For Phoenix, I would eliminate Sky Harbor and put it elsewhere. Being where it is (due West of Downtown a few miles) puts limits on the height of the skyline as it interferes with the flight paths. I most likely would've moved the airport to the Southeast of Downtown and further out (maybe around Goodyear or Tolleson). It would still run next to the I-10, but not interfere with the development of Downtown. It would also follow along a heavy rail path, and with the width of the I-10 in it's current state, could lead to a light-rail expansion that takes up the median of the I-10 that would serve the airport and the neighborhoods in between. Some have discussed removing Sky Harbor and moving the new airport to Maricopa, Arizona, but this might be too far and it would encourage more development for transit through the Gila River reservation which in my eyes, is a no no. If an airport was to be that far, it should be near Casa Grande/Eloy and serve both Phoenix and Tucson equally.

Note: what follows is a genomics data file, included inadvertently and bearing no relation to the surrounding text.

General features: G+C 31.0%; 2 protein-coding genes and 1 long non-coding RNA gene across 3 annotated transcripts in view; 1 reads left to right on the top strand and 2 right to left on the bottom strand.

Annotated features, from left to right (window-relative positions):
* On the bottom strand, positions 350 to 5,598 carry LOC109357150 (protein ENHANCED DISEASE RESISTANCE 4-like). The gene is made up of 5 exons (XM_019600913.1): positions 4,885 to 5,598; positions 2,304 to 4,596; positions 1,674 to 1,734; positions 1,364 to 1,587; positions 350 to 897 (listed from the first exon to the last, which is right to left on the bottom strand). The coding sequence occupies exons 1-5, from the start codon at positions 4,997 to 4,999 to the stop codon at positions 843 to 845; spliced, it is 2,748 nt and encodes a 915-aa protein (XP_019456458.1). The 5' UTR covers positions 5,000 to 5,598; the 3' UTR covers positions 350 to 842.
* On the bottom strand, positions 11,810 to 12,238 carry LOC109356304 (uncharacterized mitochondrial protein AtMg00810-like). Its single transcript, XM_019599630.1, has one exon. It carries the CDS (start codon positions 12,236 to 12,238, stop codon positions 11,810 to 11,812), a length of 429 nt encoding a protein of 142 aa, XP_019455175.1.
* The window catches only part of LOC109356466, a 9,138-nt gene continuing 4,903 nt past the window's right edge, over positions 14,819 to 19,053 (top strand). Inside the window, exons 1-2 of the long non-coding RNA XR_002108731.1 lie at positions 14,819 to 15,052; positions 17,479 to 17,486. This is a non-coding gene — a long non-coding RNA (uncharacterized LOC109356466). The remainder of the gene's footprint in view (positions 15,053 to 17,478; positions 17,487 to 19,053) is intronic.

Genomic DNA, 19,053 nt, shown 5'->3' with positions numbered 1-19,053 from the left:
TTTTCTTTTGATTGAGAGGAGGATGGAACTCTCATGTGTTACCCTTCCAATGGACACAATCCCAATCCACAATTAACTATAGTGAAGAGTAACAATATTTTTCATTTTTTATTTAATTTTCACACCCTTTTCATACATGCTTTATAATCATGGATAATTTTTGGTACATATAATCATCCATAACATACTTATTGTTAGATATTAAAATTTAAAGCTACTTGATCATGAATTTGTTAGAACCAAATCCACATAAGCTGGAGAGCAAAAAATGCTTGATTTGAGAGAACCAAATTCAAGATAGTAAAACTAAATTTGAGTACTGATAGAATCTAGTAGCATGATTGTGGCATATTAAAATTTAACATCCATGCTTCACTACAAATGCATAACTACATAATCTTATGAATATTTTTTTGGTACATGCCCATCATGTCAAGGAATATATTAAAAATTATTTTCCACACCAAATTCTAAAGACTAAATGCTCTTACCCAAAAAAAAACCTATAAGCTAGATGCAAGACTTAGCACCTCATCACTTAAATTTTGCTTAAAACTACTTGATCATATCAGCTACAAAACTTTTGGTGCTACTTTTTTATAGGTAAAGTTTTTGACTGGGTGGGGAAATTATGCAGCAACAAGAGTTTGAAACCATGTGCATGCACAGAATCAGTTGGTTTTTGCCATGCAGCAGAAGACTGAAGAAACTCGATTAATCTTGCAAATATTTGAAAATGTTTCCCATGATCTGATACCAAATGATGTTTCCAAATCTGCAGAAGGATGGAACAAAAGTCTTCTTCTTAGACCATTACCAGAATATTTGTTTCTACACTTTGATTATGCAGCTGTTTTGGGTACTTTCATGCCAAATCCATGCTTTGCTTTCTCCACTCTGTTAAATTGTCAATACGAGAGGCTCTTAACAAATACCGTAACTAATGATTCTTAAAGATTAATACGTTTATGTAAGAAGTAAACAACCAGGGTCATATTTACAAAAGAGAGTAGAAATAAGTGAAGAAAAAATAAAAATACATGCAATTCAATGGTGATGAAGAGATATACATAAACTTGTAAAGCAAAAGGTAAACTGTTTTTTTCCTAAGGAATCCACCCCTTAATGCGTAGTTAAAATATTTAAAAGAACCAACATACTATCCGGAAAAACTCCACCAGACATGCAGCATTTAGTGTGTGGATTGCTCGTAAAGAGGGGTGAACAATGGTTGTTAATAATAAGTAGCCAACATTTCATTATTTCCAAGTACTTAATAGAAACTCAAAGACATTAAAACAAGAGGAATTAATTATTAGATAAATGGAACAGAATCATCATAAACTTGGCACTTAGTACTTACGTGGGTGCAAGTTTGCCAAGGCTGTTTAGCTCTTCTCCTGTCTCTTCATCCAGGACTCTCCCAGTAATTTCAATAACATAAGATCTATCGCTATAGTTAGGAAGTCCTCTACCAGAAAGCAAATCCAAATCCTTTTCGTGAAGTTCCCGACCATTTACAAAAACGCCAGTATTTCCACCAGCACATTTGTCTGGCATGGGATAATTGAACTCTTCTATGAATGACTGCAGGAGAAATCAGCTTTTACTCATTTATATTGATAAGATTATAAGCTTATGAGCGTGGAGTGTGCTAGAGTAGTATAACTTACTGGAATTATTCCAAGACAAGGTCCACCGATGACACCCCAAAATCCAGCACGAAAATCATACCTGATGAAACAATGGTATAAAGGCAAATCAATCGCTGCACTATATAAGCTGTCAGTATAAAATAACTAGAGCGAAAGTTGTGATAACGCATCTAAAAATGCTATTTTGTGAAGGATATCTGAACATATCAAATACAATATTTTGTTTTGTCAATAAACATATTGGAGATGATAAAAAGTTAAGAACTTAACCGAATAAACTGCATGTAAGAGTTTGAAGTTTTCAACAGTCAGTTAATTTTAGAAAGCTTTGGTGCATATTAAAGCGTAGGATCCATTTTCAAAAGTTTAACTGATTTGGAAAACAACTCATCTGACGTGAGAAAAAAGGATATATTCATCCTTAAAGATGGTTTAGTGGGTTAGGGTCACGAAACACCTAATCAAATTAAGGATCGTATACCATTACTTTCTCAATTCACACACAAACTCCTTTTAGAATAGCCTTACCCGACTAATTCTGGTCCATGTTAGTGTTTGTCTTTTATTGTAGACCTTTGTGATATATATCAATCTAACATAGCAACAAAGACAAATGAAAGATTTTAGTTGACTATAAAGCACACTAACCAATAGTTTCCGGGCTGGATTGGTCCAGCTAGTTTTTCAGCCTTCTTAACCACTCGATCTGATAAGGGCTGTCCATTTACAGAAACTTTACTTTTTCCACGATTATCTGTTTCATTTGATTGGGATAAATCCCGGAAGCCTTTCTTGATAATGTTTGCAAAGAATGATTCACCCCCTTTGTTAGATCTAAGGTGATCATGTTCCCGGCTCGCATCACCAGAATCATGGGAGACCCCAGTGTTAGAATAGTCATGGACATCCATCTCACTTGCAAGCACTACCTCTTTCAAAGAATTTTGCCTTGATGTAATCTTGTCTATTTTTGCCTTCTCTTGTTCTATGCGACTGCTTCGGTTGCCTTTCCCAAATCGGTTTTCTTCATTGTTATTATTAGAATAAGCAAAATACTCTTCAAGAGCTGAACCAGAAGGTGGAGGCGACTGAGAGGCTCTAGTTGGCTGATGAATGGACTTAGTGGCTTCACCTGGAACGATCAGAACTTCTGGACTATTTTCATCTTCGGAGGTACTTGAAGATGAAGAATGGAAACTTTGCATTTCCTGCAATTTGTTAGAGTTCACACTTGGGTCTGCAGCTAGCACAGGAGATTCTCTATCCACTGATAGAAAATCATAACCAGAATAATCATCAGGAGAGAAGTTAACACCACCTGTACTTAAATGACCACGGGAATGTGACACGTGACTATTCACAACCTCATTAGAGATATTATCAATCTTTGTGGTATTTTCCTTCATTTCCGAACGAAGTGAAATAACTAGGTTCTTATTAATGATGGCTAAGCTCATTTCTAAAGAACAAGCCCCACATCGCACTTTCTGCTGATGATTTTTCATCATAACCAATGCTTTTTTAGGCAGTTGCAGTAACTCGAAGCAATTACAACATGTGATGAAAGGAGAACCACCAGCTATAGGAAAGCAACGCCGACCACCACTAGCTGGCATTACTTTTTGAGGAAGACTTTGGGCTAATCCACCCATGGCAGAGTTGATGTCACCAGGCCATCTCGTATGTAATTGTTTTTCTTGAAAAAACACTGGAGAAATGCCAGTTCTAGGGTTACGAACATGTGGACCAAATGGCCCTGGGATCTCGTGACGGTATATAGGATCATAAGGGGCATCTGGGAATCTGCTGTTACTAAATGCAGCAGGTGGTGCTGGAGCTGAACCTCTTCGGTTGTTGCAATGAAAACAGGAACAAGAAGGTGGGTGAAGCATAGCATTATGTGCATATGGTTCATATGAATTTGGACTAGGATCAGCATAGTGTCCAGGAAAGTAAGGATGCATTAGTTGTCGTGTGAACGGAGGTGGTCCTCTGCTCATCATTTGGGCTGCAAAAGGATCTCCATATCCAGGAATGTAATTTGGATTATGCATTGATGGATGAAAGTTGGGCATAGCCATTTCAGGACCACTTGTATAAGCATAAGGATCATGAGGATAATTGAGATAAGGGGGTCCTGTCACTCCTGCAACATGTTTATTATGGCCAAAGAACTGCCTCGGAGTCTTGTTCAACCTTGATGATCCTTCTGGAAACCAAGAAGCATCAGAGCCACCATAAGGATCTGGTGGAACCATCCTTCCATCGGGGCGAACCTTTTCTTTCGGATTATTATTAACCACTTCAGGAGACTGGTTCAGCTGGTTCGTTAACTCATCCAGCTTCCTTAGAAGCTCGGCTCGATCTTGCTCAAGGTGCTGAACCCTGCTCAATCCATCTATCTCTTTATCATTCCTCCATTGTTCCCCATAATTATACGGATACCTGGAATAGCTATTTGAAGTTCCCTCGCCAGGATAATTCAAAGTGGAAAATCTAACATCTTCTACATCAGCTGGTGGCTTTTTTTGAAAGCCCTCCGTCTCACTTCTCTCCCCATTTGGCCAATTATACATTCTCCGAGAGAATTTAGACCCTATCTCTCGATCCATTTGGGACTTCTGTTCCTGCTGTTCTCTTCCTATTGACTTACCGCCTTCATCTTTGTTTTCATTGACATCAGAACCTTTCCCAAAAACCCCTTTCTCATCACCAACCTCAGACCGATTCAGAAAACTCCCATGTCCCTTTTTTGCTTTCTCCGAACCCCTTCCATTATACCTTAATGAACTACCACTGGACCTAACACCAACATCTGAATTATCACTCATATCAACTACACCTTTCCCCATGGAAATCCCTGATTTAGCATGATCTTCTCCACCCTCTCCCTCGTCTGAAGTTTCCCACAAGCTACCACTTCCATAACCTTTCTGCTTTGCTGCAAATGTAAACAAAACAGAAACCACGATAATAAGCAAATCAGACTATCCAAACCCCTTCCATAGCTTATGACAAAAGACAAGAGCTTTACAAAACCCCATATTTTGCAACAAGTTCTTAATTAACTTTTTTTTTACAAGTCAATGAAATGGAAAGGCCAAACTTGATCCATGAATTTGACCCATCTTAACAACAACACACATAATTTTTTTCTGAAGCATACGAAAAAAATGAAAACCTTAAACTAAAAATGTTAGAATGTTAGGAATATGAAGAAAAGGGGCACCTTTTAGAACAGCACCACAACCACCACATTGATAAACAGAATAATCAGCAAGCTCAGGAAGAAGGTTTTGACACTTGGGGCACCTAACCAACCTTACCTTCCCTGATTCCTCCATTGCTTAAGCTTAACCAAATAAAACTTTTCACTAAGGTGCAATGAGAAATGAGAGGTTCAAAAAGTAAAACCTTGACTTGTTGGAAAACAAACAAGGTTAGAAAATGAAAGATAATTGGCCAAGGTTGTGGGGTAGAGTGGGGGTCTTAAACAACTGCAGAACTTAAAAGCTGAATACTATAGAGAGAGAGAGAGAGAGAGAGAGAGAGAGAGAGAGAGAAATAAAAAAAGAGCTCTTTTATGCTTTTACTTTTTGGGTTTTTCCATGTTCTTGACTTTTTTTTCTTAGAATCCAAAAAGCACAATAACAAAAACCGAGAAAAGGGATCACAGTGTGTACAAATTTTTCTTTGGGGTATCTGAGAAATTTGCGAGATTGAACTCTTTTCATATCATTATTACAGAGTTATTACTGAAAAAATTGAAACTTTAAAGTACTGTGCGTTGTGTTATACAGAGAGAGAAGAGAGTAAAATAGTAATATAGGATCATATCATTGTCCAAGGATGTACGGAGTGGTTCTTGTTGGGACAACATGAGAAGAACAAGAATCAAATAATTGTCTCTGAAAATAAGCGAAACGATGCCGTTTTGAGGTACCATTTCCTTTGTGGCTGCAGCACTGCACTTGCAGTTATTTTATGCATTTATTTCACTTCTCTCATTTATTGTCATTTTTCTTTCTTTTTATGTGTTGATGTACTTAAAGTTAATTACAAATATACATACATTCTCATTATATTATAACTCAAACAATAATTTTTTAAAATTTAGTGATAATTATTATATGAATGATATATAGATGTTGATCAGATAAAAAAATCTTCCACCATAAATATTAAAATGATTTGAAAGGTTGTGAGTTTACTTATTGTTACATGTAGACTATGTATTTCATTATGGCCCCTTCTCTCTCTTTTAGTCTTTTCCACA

With the mass of Sky Harbor being replaced, I'd assume the light rail through there connecting downtown Phoenix and Tempe would still exist. I would build up this area with higher density townhouses or a row house style. This area would be in the center of many key employment areas of Phoenix (Downtown/Uptown, Tempe, Old Town Scottsdale, Biltmore, etc.) while having plenty of freeway structure to get to other areas of town. It is also near many cultural amenities (like Papago Park and the zoo, beautiful views from rooftops (see google map links). Heavy rail also exists due south, which may bring the promise of commuter rail in the future for this area of town.